The Audax AP170Z0 Aerogel mid/bass driver.

The Audax Aerogel drivers are excellent mid bass woofers.  However they have a big peak first break up mode, at 3.8 kHz of 9db in magnitude.  This is associated with a rise in response at 1kHz.  This very large peak requires notching out.  However with careful crossover design, excellent performance is obtainable from this driver.  At first sight this driver does not look promising, but with notch filter and tweaking the Qs of the filters superior performance is possible.  A speaker with good bass performance and excellent smooth detailed mid range is posible, in a very cost effective speaker.

Last fall while in England, my father asked me to put together speakers for their sun room.  There are always a collection of drivers around my parent’s house.  I used the Audax AP170Z0 and the Scanspeak D2905/95 tweeters.  I used these because they were handy.  A superior speaker resulted from this design.

Here is the woofer alignment, for an optimal 1 Cu. ft. box.

Here is the alignment for a smaller 0.43 cu.ft. box

This is the Crossover Circuit.

I have modified the circuit for the Vifa D27TG 05/06.  This is available from parts Express.

The driver has an F3 of  46Hz in a 1 cu.ft box.  This is good performance, although the driver is displacement limited from 50 to 110 Hz. In this range spl is limited to 100db.  above that spl. of 107db is possible.

There are two impedance humps at 30 and 75 Hz, with the minimal impedance at F3, so tuning is optimal.

A vent flared at both ends, 3″ in diameter, six inches long, slows air velocity to 18 m/sec.

The crossover is electrical second order, however it combines with the driver slopes to make a composite fourth order filter.  Both tweeters are down at least 24 db at resonance (Fs).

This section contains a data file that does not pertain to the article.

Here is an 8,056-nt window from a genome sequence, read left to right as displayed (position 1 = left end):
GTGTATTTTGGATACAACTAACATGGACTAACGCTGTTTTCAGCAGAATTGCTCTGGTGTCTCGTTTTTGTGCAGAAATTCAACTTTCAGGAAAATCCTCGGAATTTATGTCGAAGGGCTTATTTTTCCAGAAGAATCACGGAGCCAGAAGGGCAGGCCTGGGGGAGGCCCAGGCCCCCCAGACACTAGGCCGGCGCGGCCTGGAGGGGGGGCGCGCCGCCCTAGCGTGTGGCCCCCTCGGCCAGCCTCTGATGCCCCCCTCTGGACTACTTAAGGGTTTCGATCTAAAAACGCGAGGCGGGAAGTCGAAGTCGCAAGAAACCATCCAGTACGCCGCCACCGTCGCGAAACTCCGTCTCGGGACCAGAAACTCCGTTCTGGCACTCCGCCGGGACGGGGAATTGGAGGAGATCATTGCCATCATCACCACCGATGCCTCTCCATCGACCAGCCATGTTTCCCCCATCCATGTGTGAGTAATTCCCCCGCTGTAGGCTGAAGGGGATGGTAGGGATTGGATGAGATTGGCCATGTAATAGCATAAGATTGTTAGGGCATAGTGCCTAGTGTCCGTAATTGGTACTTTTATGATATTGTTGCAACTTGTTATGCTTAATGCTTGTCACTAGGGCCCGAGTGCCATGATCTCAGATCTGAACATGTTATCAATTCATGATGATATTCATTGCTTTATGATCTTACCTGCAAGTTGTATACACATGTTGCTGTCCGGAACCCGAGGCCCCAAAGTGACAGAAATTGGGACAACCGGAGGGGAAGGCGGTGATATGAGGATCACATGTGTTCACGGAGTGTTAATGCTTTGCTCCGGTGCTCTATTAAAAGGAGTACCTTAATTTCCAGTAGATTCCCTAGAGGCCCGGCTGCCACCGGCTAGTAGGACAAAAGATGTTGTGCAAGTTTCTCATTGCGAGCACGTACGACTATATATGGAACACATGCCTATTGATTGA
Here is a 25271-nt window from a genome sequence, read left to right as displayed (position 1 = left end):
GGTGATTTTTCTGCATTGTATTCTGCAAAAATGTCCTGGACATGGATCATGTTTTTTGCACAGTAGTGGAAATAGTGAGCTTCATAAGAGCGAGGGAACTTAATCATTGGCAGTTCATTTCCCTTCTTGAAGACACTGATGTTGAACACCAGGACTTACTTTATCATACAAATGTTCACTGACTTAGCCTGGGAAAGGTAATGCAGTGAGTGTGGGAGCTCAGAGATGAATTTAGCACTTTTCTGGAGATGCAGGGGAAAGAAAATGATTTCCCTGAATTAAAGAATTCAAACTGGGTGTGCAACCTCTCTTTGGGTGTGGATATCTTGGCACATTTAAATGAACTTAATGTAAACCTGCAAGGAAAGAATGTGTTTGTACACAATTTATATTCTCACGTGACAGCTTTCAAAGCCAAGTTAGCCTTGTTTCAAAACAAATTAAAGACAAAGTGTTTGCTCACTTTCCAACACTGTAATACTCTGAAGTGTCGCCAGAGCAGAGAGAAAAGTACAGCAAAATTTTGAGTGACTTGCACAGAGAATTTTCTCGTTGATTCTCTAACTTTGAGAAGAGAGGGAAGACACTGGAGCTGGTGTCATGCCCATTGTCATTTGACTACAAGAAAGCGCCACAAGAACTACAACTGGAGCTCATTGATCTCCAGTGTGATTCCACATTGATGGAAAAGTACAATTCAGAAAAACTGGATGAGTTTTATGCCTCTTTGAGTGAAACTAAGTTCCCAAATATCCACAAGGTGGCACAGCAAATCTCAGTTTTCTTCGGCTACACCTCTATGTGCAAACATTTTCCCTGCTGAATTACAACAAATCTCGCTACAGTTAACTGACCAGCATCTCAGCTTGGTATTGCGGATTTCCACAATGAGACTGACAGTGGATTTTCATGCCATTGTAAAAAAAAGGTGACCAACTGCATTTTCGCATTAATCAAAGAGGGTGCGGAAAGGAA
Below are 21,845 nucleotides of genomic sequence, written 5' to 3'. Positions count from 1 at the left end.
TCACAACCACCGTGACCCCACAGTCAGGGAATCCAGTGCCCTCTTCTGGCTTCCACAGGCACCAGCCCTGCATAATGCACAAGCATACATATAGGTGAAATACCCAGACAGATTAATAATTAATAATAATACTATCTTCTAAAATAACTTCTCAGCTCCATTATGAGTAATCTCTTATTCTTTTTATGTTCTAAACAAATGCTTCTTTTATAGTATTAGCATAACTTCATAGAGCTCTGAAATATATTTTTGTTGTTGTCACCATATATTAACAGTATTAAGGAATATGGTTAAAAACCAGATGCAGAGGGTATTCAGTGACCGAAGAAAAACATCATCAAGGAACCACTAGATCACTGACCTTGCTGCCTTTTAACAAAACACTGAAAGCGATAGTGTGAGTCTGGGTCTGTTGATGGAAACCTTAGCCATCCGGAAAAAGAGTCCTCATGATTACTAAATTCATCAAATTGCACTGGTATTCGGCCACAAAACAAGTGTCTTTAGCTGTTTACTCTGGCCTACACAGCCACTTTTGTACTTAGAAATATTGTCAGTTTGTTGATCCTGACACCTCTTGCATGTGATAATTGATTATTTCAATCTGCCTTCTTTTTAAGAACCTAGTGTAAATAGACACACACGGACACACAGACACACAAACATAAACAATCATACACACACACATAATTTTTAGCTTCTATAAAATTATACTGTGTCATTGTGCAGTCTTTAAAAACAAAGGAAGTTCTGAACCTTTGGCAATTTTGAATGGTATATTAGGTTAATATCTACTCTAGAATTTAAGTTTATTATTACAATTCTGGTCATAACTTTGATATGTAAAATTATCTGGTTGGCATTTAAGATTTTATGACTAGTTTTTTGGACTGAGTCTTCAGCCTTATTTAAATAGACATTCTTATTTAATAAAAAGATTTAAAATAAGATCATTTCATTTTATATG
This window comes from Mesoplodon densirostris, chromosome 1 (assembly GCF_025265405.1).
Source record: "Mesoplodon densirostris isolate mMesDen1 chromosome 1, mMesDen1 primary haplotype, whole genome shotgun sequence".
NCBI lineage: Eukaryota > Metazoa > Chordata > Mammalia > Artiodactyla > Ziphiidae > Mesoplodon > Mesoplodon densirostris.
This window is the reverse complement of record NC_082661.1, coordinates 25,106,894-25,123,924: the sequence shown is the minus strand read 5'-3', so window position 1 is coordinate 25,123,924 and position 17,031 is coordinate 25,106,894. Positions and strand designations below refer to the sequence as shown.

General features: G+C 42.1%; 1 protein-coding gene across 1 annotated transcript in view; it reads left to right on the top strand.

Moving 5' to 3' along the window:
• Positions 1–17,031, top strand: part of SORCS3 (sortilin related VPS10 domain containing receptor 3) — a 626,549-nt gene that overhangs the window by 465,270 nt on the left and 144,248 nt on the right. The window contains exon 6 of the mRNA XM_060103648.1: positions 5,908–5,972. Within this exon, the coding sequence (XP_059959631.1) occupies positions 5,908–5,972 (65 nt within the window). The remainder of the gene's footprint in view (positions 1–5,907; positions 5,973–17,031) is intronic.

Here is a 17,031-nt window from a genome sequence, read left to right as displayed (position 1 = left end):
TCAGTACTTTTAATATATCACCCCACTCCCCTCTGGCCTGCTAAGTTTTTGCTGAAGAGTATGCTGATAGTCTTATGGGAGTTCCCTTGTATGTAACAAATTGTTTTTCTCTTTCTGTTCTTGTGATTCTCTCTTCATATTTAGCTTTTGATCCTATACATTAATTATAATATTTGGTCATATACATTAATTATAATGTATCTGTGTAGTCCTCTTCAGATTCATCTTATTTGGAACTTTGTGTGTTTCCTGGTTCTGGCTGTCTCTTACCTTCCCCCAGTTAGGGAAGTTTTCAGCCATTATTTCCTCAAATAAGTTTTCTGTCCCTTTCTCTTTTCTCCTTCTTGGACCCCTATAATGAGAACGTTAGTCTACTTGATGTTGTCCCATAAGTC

The woofer impedance is equalized by Req and Ce and the break up mode peak dealt with by Rm, Lm and Cm.

16 SWG air core inductors  should be used for L1 and L2.  A good quality iron cored inductor should be used for Lm.  Good quality polypropylene caps should be used, such as Solen caps.  Resistors should be wire wound 15 watt.

The phase response of the crossover is unusually good.  The mid band response is excellent, including across the crossover region.  Some degree of diffraction compensation has been achieved, about 3db.  This is usually what is achievable without adding a second driver.  Room gain should in any event do the rest, unless the speaker is a very long way away from room boundaries.

The impedance is 5.5 ohm though most of the range with a peak to 24 ohms in  the crossover range.  These speakers should be regarded as 6 ohm speakers.

Allowing for component insertion loss, notching the woofer peak, and providing for some diffraction compensation, the sensitivity of the speakers is 86db 2.83 volts at one meter.  This is very typical for a two way using drivers of this size.

This makes a very nice speaker.

I have also worked out a crossover that has minimal changes for the SEAS 27TDC.  This tweeter is about $10 more, but well worth it.

If you want to do a two and a half way tower, then here is the optimal box alignment with an F3 of 46 Hz.

I have designed a crossover using the Scanspeak tweeter.  This should be a very good speaker and well worth the cost of the Scanspeak tweeter.  The diffraction compensation starts at the optimal point of 600 Hz, and provides +6db of compensation for the diffraction loss by 175 Hz.  This speaker should have good robust tenor register.

Here is the 2.5 way crossover using the SEAS 27 TDC tweeter.  The phase response is excellent.

I’m adding and MTM design for this driver with a choice of two tweeters.  This requires a third order crossover at 1.8kHz.